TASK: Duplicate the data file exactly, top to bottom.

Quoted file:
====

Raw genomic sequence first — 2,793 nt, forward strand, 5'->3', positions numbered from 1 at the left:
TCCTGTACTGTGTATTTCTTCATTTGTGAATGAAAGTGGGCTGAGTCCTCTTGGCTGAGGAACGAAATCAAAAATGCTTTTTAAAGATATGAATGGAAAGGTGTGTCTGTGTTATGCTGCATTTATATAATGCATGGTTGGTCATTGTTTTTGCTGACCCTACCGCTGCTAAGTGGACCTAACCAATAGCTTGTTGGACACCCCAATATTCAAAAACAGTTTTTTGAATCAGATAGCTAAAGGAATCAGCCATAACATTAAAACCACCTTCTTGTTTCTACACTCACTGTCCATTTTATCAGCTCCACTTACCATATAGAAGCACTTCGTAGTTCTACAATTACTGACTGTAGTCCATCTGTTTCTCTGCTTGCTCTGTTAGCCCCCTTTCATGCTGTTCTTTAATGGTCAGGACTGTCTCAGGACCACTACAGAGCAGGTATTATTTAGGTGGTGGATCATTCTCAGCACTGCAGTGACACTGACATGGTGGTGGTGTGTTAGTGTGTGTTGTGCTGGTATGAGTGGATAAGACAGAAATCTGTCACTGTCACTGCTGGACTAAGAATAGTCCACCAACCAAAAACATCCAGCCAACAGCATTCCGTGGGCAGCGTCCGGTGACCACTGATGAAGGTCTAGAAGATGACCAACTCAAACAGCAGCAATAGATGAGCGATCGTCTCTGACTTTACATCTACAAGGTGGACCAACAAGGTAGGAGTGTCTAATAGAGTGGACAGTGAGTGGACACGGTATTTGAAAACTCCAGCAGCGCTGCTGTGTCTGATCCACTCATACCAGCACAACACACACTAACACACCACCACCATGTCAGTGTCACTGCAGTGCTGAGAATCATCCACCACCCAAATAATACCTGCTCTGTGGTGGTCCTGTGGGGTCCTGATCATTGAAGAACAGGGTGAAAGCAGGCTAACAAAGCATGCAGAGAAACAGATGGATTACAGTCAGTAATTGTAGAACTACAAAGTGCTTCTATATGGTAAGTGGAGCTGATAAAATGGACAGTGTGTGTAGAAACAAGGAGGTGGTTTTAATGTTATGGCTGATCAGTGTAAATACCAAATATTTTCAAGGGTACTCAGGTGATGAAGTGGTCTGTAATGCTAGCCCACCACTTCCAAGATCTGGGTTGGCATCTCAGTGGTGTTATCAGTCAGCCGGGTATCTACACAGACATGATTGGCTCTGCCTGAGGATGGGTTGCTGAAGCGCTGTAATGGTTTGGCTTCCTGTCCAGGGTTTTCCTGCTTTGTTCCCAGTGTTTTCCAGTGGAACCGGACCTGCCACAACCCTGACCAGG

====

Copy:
Raw genomic sequence first — 2,793 nt, forward strand, 5'->3', positions numbered from 1 at the left:
TCCTGTACTGTGTATTTCTTCATTTGTGAATGAAAGTGGGCTGAGTCCTCTTGGCTGAGGAACGAAATCAAAAATGCTTTTTAAAGATATGAATGGAAAGGTGTGTCTGTGTTATGCTGCATTTATATAATGCATGGTTGGTCATTGTTTTTGCTGACCCTACCGCTGCTAAGTGGACCTAACCAATAGCTTGTTGGACACCCCAATATTCAAAAACAGTTTTTTGAATCAGATAGCTAAAGGAATCAGCCATAACATTAAAACCACCTTCTTGTTTCTACACTCACTGTCCATTTTATCAGCTCCACTTACCATATAGAAGCACTTCGTAGTTCTACAATTACTGACTGTAGTCCATCTGTTTCTCTGCTTGCTCTGTTAGCCCCCTTTCATGCTGTTCTTTAATGGTCAGGACTGTCTCAGGACCACTACAGAGCAGGTATTATTTAGGTGGTGGATCATTCTCAGCACTGCAGTGACACTGACATGGTGGTGGTGTGTTAGTGTGTGTTGTGCTGGTATGAGTGGATAAGACAGAAATCTGTCACTGTCACTGCTGGACTAAGAATAGTCCACCAACCAAAAACATCCAGCCAACAGCATTCCGTGGGCAGCGTCCGGTGACCACTGATGAAGGTCTAGAAGATGACCAACTCAAACAGCAGCAATAGATGAGCGATCGTCTCTGACTTTACATCTACAAGGTGGACCAACAAGGTAGGAGTGTCTAATAGAGTGGACAGTGAGTGGACACGGTATTTGAAAACTCCAGCAGCGCTGCTGTGTCTGATCCACTCATACCAGCACAACACACACTAACACACCACCACCATGTCAGTGTCACTGCAGTGCTGAGAATCATCCACCACCCAAATAATACCTGCTCTGTGGTGGTCCTGTGGGGTCCTGATCATTGAAGAACAGGGTGAAAGCAGGCTAACAAAGCATGCAGAGAAACAGATGGATTACAGTCAGTAATTGTAGAACTACAAAGTGCTTCTATATGGTAAGTGGAGCTGATAAAATGGACAGTGTGTGTAGAAACAAGGAGGTGGTTTTAATGTTATGGCTGATCAGTGTAAATACCAAATATTTTCAAGGGTACTCAGGTGATGAAGTGGTCTGTAATGCTAGCCCACCACTTCCAAGATCTGGGTTGGCATCTCAGTGGTGTTATCAGTCAGCCGGGTATCTACACAGACATGATTGGCTCTGCCTGAGGATGGGTTGCTGAAGCGCTGTAATGGTTTGGCTTCCTGTCCAGGGTTTTCCTGCTTTGTTCCCAGTGTTTTCCAGTGGAACCGGACCTGCCACAACCCTGACCAGG